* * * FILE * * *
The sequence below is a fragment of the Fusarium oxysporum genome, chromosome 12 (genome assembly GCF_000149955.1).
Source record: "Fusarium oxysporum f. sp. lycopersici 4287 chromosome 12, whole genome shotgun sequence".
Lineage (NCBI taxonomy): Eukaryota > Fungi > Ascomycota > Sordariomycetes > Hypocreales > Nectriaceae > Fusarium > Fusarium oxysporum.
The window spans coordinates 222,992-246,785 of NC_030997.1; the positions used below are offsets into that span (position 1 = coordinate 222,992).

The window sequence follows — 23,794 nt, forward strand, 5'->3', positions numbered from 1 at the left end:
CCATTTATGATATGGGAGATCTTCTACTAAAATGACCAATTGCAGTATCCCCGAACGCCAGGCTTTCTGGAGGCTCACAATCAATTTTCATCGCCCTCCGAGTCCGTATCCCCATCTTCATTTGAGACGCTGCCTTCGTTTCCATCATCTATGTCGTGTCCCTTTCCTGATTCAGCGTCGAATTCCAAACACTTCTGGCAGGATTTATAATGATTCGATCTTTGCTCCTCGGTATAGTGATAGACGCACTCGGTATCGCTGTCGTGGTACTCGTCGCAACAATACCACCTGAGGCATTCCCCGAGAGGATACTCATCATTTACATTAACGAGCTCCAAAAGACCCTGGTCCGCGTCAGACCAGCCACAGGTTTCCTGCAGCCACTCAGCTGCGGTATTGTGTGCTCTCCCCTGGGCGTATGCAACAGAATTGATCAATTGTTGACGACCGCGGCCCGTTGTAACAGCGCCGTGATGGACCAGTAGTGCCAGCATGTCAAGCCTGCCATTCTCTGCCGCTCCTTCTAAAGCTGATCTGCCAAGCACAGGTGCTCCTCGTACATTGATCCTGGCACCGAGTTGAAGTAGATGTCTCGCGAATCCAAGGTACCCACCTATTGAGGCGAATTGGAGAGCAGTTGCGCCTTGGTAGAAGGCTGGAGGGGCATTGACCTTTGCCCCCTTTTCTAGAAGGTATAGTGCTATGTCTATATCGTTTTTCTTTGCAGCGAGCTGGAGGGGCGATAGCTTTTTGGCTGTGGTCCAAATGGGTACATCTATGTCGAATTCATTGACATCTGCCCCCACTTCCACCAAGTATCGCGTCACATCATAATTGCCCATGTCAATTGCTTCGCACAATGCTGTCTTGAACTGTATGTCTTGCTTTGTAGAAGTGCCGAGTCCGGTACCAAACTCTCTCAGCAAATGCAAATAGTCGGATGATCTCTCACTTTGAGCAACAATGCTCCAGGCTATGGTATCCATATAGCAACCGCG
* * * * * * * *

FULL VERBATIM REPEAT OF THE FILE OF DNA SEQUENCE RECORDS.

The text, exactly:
The sequence below is a fragment of the Fusarium oxysporum genome, chromosome 12 (genome assembly GCF_000149955.1).
Source record: "Fusarium oxysporum f. sp. lycopersici 4287 chromosome 12, whole genome shotgun sequence".
Lineage (NCBI taxonomy): Eukaryota > Fungi > Ascomycota > Sordariomycetes > Hypocreales > Nectriaceae > Fusarium > Fusarium oxysporum.
The window spans coordinates 222,992-246,785 of NC_030997.1; the positions used below are offsets into that span (position 1 = coordinate 222,992).

The window sequence follows — 23,794 nt, forward strand, 5'->3', positions numbered from 1 at the left end:
CCATTTATGATATGGGAGATCTTCTACTAAAATGACCAATTGCAGTATCCCCGAACGCCAGGCTTTCTGGAGGCTCACAATCAATTTTCATCGCCCTCCGAGTCCGTATCCCCATCTTCATTTGAGACGCTGCCTTCGTTTCCATCATCTATGTCGTGTCCCTTTCCTGATTCAGCGTCGAATTCCAAACACTTCTGGCAGGATTTATAATGATTCGATCTTTGCTCCTCGGTATAGTGATAGACGCACTCGGTATCGCTGTCGTGGTACTCGTCGCAACAATACCACCTGAGGCATTCCCCGAGAGGATACTCATCATTTACATTAACGAGCTCCAAAAGACCCTGGTCCGCGTCAGACCAGCCACAGGTTTCCTGCAGCCACTCAGCTGCGGTATTGTGTGCTCTCCCCTGGGCGTATGCAACAGAATTGATCAATTGTTGACGACCGCGGCCCGTTGTAACAGCGCCGTGATGGACCAGTAGTGCCAGCATGTCAAGCCTGCCATTCTCTGCCGCTCCTTCTAAAGCTGATCTGCCAAGCACAGGTGCTCCTCGTACATTGATCCTGGCACCGAGTTGAAGTAGATGTCTCGCGAATCCAAGGTACCCACCTATTGAGGCGAATTGGAGAGCAGTTGCGCCTTGGTAGAAGGCTGGAGGGGCATTGACCTTTGCCCCCTTTTCTAGAAGGTATAGTGCTATGTCTATATCGTTTTTCTTTGCAGCGAGCTGGAGGGGCGATAGCTTTTTGGCTGTGGTCCAAATGGGTACATCTATGTCGAATTCATTGACATCTGCCCCCACTTCCACCAAGTATCGCGTCACATCATAATTGCCCATGTCAATTGCTTCGCACAATGCTGTCTTGAACTGTATGTCTTGCTTTGTAGAAGTGCCGAGTCCGGTACCAAACTCTCTCAGCAAATGCAAATAGTCGGATGATCTCTCACTTTGAGCAACAATGCTCCAGGCTATGGTATCCATATAGCAACCGCG